Sunday, November 04, 2012

Movie Reviews: "Primary Colors" (1998) and "The Ides of March" (2011) - Democratic Dirtbaggery!

In choosing a title for this post, I'm actually not being a partisan hack (this time, anyway), because both the movies I'm reviewing do explicitly state that the politicians in the plot are all Dems.  In fact, each one comes from writing (one a play, the other a book) that arose from their authors' engagement with actual political campaigns (respectively, Howard Dean's in 2004 (Yeeeaaarrrggghhh!) and Bill Clinton's in 1992).

Now I know I've moaned about how sick I am of politics (and I am), but there is a certain perverse amusement in watching these films during a hotly contested presidential election cycle full of skulduggery since both of them are indeed set in such cycles.  Art imitates life and all that, right?  Besides, Ides of March has not one but two bona fide Hollywood heartthrobs in the cast; in fact, as they swan around in smart suits and ties, they're so very pretty you almost forget that they're supposed to be reprehensibly slimy politicians. Well, almost.  So!  let's get to watching and reviewing, shall we?  The grand organizing principle for both?  The loss of innocence and the corruption of youthful, hopeful idealism.  (If you want something more comedic, try The Campaign (2012) with Will Farrell and Zach Galifianakis.)

Ah, yes, shades of Bubba - Southern, schmoozy, philandering, oozing an unctuous charm, and constantly trying to mollify a foul-mouthed, tempestuous harridan of a wife.  John Travolta plays "Governor Jack Stanton" and Emma Thompson his wife Susan, and it's not long before they've dragged you into a world of sordid campaigning.  Look for nice turns by Adrian Lester as the idealistic Henry Burton and Kathy Bates as veteran political operative Libby Holden, whose combination of cynicism and morality is one of the more interesting aspects of the story.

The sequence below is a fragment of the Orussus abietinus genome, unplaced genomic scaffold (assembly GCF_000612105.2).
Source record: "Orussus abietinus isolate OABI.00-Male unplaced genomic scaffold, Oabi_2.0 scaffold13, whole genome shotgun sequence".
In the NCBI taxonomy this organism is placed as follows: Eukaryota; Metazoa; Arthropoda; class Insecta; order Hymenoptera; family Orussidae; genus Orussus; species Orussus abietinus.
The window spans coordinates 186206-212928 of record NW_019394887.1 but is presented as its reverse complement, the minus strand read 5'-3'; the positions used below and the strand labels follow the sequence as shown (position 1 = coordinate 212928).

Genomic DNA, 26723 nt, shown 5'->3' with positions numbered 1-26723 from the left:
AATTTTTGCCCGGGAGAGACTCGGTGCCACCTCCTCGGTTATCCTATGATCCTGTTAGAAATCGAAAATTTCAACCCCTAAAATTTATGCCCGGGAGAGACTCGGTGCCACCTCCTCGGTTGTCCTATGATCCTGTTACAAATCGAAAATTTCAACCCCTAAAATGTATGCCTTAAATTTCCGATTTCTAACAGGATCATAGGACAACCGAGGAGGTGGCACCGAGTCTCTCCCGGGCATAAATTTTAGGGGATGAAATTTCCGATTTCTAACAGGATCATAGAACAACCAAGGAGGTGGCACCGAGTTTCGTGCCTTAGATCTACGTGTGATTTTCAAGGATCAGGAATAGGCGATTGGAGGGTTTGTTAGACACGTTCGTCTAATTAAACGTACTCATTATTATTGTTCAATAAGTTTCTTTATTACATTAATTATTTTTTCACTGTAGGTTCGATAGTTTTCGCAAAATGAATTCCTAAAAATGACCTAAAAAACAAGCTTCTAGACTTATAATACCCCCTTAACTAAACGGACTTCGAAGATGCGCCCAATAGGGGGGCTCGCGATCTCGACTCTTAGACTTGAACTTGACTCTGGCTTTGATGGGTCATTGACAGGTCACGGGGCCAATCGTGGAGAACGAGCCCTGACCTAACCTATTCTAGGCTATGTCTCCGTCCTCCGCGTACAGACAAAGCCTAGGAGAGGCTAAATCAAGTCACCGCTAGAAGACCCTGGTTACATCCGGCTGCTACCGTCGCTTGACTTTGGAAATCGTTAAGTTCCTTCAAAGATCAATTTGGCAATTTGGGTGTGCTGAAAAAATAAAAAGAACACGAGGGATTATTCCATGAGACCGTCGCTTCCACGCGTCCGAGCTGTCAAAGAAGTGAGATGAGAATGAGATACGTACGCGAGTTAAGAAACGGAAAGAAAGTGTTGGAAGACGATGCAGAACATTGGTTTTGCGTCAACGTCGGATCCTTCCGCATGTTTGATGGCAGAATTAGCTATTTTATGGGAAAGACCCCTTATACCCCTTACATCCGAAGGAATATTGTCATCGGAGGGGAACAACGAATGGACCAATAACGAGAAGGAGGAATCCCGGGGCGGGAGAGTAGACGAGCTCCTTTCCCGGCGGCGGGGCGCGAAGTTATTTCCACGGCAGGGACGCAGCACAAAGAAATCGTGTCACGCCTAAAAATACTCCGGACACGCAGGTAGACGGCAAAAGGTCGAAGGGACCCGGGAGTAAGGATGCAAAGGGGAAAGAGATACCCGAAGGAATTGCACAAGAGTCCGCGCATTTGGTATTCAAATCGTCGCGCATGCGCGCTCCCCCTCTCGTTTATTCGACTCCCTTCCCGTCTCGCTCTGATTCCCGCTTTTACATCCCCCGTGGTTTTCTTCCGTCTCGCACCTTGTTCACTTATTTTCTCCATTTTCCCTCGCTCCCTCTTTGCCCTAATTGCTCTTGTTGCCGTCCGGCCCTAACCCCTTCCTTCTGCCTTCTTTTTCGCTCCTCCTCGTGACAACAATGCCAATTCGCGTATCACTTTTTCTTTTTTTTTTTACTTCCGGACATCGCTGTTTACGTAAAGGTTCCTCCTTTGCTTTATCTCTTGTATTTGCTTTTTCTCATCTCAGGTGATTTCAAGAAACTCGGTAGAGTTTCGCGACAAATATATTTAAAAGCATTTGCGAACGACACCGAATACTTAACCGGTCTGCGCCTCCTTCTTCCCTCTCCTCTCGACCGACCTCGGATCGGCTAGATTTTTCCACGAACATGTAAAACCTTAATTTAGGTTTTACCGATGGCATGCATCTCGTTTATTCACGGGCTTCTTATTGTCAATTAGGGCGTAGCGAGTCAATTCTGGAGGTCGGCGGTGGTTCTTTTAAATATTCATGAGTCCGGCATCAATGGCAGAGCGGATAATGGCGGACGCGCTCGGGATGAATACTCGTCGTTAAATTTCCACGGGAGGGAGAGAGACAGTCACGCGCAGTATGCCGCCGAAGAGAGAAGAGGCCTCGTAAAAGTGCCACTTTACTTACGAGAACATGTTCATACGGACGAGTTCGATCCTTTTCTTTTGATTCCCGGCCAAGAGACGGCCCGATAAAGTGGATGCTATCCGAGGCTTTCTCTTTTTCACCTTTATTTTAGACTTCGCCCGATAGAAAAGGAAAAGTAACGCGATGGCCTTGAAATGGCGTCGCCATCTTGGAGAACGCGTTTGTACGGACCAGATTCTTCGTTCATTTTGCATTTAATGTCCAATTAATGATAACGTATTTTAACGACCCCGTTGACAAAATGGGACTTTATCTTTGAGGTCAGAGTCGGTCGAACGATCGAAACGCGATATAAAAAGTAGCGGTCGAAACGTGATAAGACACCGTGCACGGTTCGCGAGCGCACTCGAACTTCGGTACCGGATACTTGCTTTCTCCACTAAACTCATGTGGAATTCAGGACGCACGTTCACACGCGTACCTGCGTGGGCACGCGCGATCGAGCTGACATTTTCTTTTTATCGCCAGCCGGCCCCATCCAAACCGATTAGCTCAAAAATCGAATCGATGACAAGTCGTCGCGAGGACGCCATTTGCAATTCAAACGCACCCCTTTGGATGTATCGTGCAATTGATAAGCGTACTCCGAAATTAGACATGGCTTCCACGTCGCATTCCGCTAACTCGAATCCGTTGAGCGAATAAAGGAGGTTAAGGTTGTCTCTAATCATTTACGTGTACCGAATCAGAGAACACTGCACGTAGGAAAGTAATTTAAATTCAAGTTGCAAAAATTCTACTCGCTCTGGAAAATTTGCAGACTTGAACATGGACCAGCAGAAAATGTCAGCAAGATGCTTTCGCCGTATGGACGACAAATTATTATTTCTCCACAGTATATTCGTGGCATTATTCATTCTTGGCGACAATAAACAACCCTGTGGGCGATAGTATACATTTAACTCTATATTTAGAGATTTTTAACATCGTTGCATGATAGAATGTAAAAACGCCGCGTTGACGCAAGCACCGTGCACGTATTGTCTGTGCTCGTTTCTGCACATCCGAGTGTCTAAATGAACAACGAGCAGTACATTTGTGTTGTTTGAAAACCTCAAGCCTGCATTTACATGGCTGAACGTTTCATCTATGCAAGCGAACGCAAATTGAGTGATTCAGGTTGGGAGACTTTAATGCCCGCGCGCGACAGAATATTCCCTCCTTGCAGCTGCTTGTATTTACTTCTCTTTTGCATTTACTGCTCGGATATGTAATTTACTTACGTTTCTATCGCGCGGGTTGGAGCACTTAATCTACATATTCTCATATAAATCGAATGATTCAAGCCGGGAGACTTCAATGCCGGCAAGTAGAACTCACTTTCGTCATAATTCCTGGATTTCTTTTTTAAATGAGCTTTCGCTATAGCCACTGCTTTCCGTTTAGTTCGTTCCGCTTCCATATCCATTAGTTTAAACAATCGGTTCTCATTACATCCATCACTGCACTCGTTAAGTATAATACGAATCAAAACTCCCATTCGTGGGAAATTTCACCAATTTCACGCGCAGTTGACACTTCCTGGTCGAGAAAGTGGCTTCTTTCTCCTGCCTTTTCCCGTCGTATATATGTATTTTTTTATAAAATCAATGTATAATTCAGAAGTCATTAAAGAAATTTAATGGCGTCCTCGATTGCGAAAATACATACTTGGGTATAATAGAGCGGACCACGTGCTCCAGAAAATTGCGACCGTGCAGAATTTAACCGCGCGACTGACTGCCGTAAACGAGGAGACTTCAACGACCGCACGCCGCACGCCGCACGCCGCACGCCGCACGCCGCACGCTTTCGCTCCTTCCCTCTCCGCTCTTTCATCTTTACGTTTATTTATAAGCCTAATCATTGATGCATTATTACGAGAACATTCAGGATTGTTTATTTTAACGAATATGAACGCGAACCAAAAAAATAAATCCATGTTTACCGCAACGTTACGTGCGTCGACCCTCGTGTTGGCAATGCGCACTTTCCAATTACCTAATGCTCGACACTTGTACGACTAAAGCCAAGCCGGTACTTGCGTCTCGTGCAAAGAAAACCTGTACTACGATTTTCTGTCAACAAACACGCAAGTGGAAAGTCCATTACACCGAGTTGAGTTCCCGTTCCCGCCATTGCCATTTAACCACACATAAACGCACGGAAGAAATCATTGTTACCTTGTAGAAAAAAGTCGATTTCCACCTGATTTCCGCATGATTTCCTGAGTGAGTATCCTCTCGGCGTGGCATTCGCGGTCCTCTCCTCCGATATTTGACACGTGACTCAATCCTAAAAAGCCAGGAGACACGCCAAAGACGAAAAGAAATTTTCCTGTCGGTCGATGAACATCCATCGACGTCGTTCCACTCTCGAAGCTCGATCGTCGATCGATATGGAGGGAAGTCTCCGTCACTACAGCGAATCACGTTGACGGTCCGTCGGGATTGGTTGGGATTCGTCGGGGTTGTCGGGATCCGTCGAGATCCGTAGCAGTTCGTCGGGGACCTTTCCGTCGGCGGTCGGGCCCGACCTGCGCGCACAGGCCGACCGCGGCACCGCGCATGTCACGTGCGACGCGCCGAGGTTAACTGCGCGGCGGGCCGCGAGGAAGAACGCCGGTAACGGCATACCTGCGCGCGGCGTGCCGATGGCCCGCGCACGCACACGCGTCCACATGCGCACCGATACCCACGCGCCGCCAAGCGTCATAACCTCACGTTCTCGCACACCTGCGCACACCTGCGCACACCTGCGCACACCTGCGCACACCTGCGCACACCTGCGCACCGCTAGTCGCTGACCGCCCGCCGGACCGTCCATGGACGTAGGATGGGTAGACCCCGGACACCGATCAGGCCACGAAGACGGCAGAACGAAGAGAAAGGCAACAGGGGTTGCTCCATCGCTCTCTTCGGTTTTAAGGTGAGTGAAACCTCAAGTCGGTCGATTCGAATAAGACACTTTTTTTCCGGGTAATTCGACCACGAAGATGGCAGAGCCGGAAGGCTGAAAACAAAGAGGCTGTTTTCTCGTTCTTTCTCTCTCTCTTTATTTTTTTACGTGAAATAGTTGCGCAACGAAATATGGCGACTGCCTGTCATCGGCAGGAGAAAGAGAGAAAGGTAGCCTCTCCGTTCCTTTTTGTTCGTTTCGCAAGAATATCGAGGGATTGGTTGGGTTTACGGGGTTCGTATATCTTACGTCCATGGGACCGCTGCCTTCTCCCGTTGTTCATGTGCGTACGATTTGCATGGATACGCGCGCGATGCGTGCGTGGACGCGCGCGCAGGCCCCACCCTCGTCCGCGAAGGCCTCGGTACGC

Mad Minerva gives this film a grade of B.

Rotten Tomatoes gives Primary Colors the Fresh rating of 80%.

Primary Colors runs 143 minutes and is rated R for pervasive language and some sexuality.

With a title like The Ides of March, it should be no surprise that the ultimate theme of this film is betrayal - not so much of individual people, though that happens and is disturbingly easy, but of something even more fundamental: honor and principle.  You end up betraying individuals only after you've already betrayed your own honor and principle, after all.  

The storyline runs this: the presidency is at stake, and in a plot ripped from the headlines, it all comes down to the state of Ohio.  George Clooney is a rock star of a candidate, Governor Mike Morris, and Stephen Meyers (Ryan Gosling) and Paul Zara (Philip Seymour Hoffman) are on his staff as press secretary and campaign manager respectively.  The supporting cast is notable too for some good casting: Marisa Tomei as annoyingly relentless reporter Ida Horowicz, Paul Giamatti as the wily campaign manager for Morris's rival, and Evan Rachel Wood as a pretty intern whose father happens to be a party bigwig.  Put them all together, add lacings of ambition, corruption, and skulduggery, and you know you're going to get trouble.  One can only hope that trouble equals drama, and for enough of the flick, it does.

Hm, that poster looks vaguely familiar ...

The movie is about Morris and his campaign, but it's more about Gosling's Meyers and his journey as that campaign unrolls in Ohio.  I don't have to tell you that too soon things spin out of control even for a young hotshot spin doctor like Meyers.

The flick has some issues with pacing and a few gaps in logic, but what was the most interesting to me (well, aside from the eye candy that is Gosling and Clooney) is the narrative that the charismatic left-wing politician promising a brave new world turns out to be (surprise! spoiler!) just as corrupt and venal as any other politician - his campaign of messianic transcendence is a cynical sham.  I don't think it even matters that Clooney himself is a huge Obama booster and has done high-profile fundraisers for him.  More important is the acknowledgment at all that politics (even in the Democratic Party) is a dirty business and that your political savior is not the man you (mis)took him for.  For a certain kind of Democrat, this is a shattering epiphany.  For everybody else, it's a statement of the obvious, but hey!  Baby steps, right?